Easter Chicks Deviled Eggs

March 29, 2013

Easter Chicks Deviled Eggs

I first saw a photo of these cute little Easter Chicks Deviled Eggs on Pinterest several weeks ago so I repinned it to my LilSis Holiday Goodies board so I wouldn’t forget to make these for Easter. This would be a fun little project to get the kids to help with because these little Easter Chicks are sure to be the hit of the party! Let’s get started.

First, cut a little slice off the wide end of your boiled eggs to create a flat surface so the chicks will sit flat and not roll all over the plate. Next, on the narrow end, cut a wider section off, that will become the chick’s little hat; (about 1/3 of the egg). Carefully remove the yolks from the eggs and place in a bowl.

You can start with your favorite recipe for the deviled eggs; but for this little project, a very basic deviled egg is perfectly fine. It’s more about the cuteness of the little chicks than anything else.

For mine, I simply mashed my egg yolks, added a splash of pickle juice, a little mayo, ground mustard, and lemon pepper to taste. No reason to measure, just don’t use too much mayo or pickle juice because you don’t want the egg yolks to be runny.

When you’ve got your deviled egg mixture ready, just put in a plastic baggie and cut a little hole in the corner and squeeze the mixture into the egg.  I used capers for the eyes and little triangles of baby carrots for the beaks.

I got in too big of a hurry to take photos along the way, but if you need the visual instructions,  A Thrifty Mom website has some easy step by step photos.

Easter Chicks Deviled Eggs

These are fun, simple and inexpensive to make and almost too cute to eat, don’t you think?

Easter Chicks Deviled Eggs

Almost. :-)

 

~LilSis

Silk-Dyed Easter Eggs

April 7, 2012

Silk Dyed Easter Eggs

I had so much fun with my Natural Dye Colored Easter Egg project  last Easter so I decided to try something different again this year.

Before I started these, I watched an instructional video on Martha Stewart and I also browsed online a little bit just checking out some other tutorials on how to make these Silk Dyed Easter Eggs.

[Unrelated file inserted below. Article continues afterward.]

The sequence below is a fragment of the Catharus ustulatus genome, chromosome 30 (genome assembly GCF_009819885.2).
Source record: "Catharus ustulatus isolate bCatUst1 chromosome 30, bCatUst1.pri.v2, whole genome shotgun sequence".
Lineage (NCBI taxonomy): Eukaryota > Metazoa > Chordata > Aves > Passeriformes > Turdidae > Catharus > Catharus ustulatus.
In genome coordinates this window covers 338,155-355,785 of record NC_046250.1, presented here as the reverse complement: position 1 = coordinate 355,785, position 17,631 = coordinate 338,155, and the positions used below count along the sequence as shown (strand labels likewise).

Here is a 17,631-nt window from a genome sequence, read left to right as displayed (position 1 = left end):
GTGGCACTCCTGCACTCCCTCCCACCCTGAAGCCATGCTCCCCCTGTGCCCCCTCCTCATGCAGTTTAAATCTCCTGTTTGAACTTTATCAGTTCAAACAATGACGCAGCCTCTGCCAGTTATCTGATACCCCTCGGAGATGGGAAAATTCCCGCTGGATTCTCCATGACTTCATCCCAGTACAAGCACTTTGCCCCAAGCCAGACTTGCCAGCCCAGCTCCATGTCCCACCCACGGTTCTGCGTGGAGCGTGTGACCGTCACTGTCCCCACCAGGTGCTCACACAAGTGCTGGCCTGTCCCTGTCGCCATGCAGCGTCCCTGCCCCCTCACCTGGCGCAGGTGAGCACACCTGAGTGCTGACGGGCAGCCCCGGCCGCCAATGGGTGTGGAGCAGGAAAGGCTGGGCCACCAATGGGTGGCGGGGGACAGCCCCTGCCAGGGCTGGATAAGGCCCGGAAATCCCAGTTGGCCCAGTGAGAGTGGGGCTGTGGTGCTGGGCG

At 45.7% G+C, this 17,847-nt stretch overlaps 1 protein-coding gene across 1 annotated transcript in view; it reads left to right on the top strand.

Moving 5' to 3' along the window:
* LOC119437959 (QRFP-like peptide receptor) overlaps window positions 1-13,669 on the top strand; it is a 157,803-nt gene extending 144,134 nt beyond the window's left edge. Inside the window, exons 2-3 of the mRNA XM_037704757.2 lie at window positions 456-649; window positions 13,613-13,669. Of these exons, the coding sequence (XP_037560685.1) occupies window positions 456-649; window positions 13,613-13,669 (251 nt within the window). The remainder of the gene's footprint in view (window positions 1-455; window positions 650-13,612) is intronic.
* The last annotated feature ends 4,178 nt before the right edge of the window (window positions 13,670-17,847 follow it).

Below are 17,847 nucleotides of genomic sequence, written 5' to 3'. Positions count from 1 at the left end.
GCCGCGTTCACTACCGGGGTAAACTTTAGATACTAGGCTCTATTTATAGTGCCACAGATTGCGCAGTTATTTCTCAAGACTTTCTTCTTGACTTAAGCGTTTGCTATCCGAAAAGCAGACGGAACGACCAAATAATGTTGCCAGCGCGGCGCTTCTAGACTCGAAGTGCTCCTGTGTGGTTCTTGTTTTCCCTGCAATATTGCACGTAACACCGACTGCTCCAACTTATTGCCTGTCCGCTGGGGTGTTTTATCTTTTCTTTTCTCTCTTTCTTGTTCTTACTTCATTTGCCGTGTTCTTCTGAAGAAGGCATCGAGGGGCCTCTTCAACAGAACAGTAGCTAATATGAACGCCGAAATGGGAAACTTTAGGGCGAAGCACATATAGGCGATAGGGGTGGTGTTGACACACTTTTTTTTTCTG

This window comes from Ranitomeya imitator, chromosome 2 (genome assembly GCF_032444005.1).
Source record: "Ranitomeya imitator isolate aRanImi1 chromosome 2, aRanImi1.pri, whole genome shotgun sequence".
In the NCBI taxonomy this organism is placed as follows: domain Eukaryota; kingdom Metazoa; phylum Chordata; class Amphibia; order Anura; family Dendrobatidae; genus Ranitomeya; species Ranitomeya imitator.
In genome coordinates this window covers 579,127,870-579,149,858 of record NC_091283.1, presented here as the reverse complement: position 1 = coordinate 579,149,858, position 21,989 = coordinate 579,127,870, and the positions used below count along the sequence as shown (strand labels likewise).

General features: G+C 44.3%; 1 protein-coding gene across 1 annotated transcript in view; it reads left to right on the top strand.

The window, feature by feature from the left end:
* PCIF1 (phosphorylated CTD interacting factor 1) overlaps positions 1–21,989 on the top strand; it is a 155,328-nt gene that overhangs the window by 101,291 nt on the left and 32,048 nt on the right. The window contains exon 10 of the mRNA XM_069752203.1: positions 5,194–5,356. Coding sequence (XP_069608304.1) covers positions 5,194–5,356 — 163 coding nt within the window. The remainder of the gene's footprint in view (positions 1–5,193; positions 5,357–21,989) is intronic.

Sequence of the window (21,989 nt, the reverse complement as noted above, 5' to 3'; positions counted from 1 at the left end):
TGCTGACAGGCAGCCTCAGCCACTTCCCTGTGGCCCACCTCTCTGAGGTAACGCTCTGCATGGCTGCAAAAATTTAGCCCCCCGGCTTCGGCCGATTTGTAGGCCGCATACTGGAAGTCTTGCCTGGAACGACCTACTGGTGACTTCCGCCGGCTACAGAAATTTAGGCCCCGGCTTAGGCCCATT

I loved the gorgeous eggs from Our Best Bites so I suggest checking out their site for step by step instructions.  Each and every one of their eggs are beautiful! I didn’t have as colorful silk as they used but I’m still pretty happy with my results.

I didn’t take the time to photograph each step but these are really easy to make. Here’s a photos of a few of the eggs after they were wrapped in the silk squares. I tied the twist tie at the top of some and on the side of some depending on the pattern of the silk.

Next, wrap the eggs in some kind of white fabric; an old pillowcase or napkin works perfect. This step can be done at the same time when you wrap the silk around the egg, but I wanted to make sure the silk was really tightly wrapped around the egg, so I wrapped in the silk first, then the white fabric.

Here are the wrapped eggs in a big stock pot ready to be covered in water. Just cover with water, add 1/4 c. vinegar, then boil at a slow boil for about 20 minutes.

Silk Dyed Easter Eggs

Let them cool a few minutes and then you’re ready to unwrap. This was the best part; like Christmas morning. :-)

Silk Dyed Easter Eggs

Silk Dyed Easter Eggs

A few of these have more subtle patterns because I think the scarf I used wasn’t 100% silk. That’s the most important part about this process. For the pattern to transfer in detail to the egg, the fabric has to be 100% silk.

Silk Dyed Easter Eggs

This was one of the subtle patterns created by the animal print scarf that I believe was not 100% silk. (the tag was missing, so I took a chance.)

Silk Dyed Easter Eggs

This was a random design that I thought was pretty; just made by the way the silk was tied.

Silk Dyed Easter Eggs

This pretty pattern was created from an old tie that I dug out of my hubby’s closet.

Silk Dyed Easter Eggs

These are my favorites. They turned out the best and were actually made from an old pair of my hubby’s silk boxers! (That explains why there was no ‘before’ photo.)

Silk Dyed Easter Eggs

Silk Dyed Easter Eggs

Silk Dyed Easter Eggs

Silk Dyed Easter Eggs

So; be creative, have fun,

and most importantly,

have a Blessed Easter Sunday!

~LilSis

Crazy Colored Easter Eggs

April 9, 2009

Flickr Photo by Barefoot Kitchen Witch

Flickr Photo by Barefoot Kitchen Witch

If you haven’t seen The Barefoot Kitchen Witch’s twist on Coloring Easter Eggs, you’ve gotta check it out! I love these! She used a method similar to making Chinese Tea Eggs and they turned out awesome!

carton-of-colored-eggs

She even made deviled eggs out of one batch. You can read how to make these crazy colored deviled eggs here.

deviled-easter-eggs3

I bet the kids would have a blast making and eating these!  I hope I have time to make these or my pastel colored eggs are going to look awfully boring in comparison!

~LilSis